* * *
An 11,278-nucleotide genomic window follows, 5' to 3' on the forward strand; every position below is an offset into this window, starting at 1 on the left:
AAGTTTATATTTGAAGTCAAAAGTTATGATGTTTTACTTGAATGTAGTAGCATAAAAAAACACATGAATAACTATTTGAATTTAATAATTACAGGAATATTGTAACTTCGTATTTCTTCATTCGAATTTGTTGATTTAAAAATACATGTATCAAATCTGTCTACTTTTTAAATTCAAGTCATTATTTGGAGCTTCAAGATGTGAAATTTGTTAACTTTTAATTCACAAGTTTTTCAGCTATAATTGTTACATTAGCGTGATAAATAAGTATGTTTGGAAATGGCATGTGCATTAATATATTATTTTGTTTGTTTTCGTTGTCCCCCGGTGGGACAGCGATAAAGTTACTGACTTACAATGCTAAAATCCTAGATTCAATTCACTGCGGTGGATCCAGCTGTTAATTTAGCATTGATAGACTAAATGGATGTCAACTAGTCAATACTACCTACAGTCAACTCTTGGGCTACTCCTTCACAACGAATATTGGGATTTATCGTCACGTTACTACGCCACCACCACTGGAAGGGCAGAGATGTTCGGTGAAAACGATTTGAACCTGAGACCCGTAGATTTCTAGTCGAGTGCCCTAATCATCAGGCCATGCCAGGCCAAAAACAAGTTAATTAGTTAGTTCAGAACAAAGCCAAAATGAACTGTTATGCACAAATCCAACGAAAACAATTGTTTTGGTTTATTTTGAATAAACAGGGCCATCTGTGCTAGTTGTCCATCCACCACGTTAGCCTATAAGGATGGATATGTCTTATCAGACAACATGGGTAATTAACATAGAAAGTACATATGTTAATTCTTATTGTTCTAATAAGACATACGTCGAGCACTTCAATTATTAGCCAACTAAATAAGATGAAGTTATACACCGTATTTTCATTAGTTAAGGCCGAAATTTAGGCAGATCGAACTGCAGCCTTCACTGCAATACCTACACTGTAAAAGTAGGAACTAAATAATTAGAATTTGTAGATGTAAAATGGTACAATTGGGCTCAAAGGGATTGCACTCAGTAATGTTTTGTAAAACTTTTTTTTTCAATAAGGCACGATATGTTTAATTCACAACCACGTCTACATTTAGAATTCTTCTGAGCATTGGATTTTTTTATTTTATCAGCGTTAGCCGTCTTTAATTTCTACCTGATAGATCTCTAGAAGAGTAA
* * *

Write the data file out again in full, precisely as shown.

An 11,278-nucleotide genomic window follows, 5' to 3' on the forward strand; every position below is an offset into this window, starting at 1 on the left:
AAGTTTATATTTGAAGTCAAAAGTTATGATGTTTTACTTGAATGTAGTAGCATAAAAAAACACATGAATAACTATTTGAATTTAATAATTACAGGAATATTGTAACTTCGTATTTCTTCATTCGAATTTGTTGATTTAAAAATACATGTATCAAATCTGTCTACTTTTTAAATTCAAGTCATTATTTGGAGCTTCAAGATGTGAAATTTGTTAACTTTTAATTCACAAGTTTTTCAGCTATAATTGTTACATTAGCGTGATAAATAAGTATGTTTGGAAATGGCATGTGCATTAATATATTATTTTGTTTGTTTTCGTTGTCCCCCGGTGGGACAGCGATAAAGTTACTGACTTACAATGCTAAAATCCTAGATTCAATTCACTGCGGTGGATCCAGCTGTTAATTTAGCATTGATAGACTAAATGGATGTCAACTAGTCAATACTACCTACAGTCAACTCTTGGGCTACTCCTTCACAACGAATATTGGGATTTATCGTCACGTTACTACGCCACCACCACTGGAAGGGCAGAGATGTTCGGTGAAAACGATTTGAACCTGAGACCCGTAGATTTCTAGTCGAGTGCCCTAATCATCAGGCCATGCCAGGCCAAAAACAAGTTAATTAGTTAGTTCAGAACAAAGCCAAAATGAACTGTTATGCACAAATCCAACGAAAACAATTGTTTTGGTTTATTTTGAATAAACAGGGCCATCTGTGCTAGTTGTCCATCCACCACGTTAGCCTATAAGGATGGATATGTCTTATCAGACAACATGGGTAATTAACATAGAAAGTACATATGTTAATTCTTATTGTTCTAATAAGACATACGTCGAGCACTTCAATTATTAGCCAACTAAATAAGATGAAGTTATACACCGTATTTTCATTAGTTAAGGCCGAAATTTAGGCAGATCGAACTGCAGCCTTCACTGCAATACCTACACTGTAAAAGTAGGAACTAAATAATTAGAATTTGTAGATGTAAAATGGTACAATTGGGCTCAAAGGGATTGCACTCAGTAATGTTTTGTAAAACTTTTTTTTTCAATAAGGCACGATATGTTTAATTCACAACCACGTCTACATTTAGAATTCTTCTGAGCATTGGATTTTTTTATTTTATCAGCGTTAGCCGTCTTTAATTTCTACCTGATAGATCTCTAGAAGAGTAA